After Wiesel's first attempts at mourning -- he initially isolated himself in Paris, and led a life of self-punitive asceticism -- he trekked to India; he tried to lose himself in Hindu mysticism and Sufism. Finally he stopped his emotional flight; he became willing to inhabit his own space. "Like most survivors, I would give everything I own to awaken and see that we are in 1938-39; that I had only dreamed the future. That is what I miss most: a certain peace, a certain melancholy that the Sabbath, at Sighet, offered its celebrants . . . It reminds me that things have changed in the world, that the world itself has changed. And I have, too."

The French Government asked Elie Wiesel, who was given the Nobel Prize for Peace, to testify at the Barbie trial. His testimony, along with his speech at Bitburg and his acceptance of the Nobel, is reprinted here. What is hard to convey in a collection of essays is the effect that Wiesel had on the trial. What was different from the Nuremberg and the Eichmann trials is that the prime movers in bringing Barbie to trial had been, like Wiesel, children during the Second World War. One sensed, in the court room, the filial need for exact repetitions.

For instance, George Klarsfeld's father, before being deported, had placed Klarsfeld in a Jewish children's home. Klarsfeld, throughout the Barbie trial, defended the policy of keeping Jewish children in these homes. The father of the French minister of justice, Robert Badinter, had been imprisoned by Barbie in Montluc prior to his deportation; Badinter placed Barbie in the same Montluc cell. Maurice Rasjfus, an impassioned Trotskyist historian the same age as Wiesel, argued at the trial that the real loss for Jews was the secular intellectual culture represented by his Polish parents. Though Rasjfus's ideas, on the surface, are in direct opposition to Wiesel's notion that what got lost was the sweet Hasidic religion of his parents, the impulse in both men is the same: the yearning to undo time, to reunite with and give dignity to parents annihilated in the Holocaust.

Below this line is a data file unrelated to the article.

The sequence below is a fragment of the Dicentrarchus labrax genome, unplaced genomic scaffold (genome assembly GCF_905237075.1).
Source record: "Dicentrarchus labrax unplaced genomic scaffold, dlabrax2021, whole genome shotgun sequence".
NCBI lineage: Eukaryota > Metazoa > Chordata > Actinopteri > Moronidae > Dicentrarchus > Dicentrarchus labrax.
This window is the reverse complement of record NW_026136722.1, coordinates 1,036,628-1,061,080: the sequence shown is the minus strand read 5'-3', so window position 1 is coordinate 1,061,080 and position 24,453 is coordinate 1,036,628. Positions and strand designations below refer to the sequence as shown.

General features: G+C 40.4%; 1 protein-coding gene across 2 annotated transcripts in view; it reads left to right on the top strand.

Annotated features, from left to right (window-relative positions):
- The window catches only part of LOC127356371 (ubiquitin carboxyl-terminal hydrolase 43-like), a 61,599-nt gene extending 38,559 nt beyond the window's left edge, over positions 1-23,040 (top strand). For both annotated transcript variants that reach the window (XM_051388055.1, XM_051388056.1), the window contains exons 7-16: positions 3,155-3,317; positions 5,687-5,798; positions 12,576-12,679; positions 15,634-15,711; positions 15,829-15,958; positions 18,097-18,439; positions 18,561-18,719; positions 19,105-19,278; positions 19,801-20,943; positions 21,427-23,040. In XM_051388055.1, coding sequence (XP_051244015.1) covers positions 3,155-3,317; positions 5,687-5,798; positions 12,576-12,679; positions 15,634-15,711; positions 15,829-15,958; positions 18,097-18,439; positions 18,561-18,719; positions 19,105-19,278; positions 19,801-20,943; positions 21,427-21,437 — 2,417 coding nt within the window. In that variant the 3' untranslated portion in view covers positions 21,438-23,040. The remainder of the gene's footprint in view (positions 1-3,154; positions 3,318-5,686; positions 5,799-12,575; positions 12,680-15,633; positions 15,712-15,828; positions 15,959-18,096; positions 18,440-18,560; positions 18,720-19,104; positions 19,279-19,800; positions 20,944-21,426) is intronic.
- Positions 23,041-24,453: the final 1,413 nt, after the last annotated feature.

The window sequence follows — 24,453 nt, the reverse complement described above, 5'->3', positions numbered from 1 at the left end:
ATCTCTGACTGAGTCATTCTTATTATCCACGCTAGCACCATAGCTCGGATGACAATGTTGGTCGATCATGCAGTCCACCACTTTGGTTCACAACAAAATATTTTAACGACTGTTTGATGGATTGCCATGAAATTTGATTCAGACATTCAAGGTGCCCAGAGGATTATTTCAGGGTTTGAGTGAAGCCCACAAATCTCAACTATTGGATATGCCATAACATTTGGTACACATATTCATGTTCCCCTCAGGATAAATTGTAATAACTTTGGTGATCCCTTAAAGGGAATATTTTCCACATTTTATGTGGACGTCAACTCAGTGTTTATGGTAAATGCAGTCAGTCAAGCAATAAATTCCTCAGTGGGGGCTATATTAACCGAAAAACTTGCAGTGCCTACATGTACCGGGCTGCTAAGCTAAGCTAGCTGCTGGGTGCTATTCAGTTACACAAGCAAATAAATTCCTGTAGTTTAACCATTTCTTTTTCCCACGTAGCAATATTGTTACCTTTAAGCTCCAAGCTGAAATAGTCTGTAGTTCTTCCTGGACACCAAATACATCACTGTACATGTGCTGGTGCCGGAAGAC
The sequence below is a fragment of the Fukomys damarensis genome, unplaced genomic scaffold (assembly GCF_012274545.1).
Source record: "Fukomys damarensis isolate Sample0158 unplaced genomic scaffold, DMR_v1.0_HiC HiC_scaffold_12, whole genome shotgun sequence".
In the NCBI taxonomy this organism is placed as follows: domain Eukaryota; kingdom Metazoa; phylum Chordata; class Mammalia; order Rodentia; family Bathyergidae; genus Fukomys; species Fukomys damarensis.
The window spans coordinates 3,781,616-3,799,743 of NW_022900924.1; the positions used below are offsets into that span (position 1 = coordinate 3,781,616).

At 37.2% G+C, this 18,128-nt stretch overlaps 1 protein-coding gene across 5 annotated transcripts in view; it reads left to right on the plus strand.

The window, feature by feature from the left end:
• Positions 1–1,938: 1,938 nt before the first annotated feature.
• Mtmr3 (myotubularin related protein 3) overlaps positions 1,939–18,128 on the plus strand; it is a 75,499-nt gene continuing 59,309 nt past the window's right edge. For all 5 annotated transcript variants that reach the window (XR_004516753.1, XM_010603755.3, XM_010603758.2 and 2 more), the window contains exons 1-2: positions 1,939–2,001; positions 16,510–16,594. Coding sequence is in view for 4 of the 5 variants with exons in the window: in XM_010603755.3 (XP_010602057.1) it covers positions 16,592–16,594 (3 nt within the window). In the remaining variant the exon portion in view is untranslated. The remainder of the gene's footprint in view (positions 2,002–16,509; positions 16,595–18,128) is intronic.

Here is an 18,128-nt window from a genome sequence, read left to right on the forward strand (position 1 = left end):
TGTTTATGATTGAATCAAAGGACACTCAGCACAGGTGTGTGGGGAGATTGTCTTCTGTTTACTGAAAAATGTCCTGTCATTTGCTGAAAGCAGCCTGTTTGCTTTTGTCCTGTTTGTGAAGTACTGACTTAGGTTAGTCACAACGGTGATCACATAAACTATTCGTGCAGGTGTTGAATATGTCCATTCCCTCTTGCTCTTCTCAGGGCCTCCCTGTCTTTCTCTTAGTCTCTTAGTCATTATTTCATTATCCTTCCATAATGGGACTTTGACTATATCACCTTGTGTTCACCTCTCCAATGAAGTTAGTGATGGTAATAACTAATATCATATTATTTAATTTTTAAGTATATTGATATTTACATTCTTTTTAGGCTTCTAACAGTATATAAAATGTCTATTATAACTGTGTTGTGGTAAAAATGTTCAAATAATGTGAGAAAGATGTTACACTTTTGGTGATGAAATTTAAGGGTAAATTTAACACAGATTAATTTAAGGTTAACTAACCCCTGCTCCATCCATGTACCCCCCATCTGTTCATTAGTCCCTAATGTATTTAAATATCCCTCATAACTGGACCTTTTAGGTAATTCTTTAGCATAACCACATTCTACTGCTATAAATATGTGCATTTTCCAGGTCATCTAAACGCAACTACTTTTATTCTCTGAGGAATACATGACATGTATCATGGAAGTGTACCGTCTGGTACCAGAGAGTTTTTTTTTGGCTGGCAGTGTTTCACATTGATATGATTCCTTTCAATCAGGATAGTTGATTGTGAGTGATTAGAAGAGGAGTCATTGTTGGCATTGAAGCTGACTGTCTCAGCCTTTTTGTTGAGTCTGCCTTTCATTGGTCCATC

Wiesel has an unmatched powerful way of telling Europeans about the Holocaust. His style (he sounds less abstract in French) of almost not recognizing Barbie's existence, of using private memory to arrive at universal redemption, made him invulnerable to the barbs launched against him by Barbie's lawyer, Jacques Verges. For Verges, Wiesel was a symbol of Israel; as such, he denounced him. But a child's memory of loss contains no mistakes, timeless anguish is impervious to legal attack.

New York University Press coincidentally has just published Elie Wiesel Between Memory and Hope, a collection of essays on Wiesel and his ideas by scholars and writers. The meditation by Cardinal Jean-Marie Lustiger, the archbishop of Paris, "Night: The Absence of God? The Presence of God?," is particularly good. The collection is edited by Carol Rittner.

Barbara Probst Solomon, who covered the Klaus Barbie trial, is the author, most recently, of "Horse-Trading and Ecstasy," a collection of essays.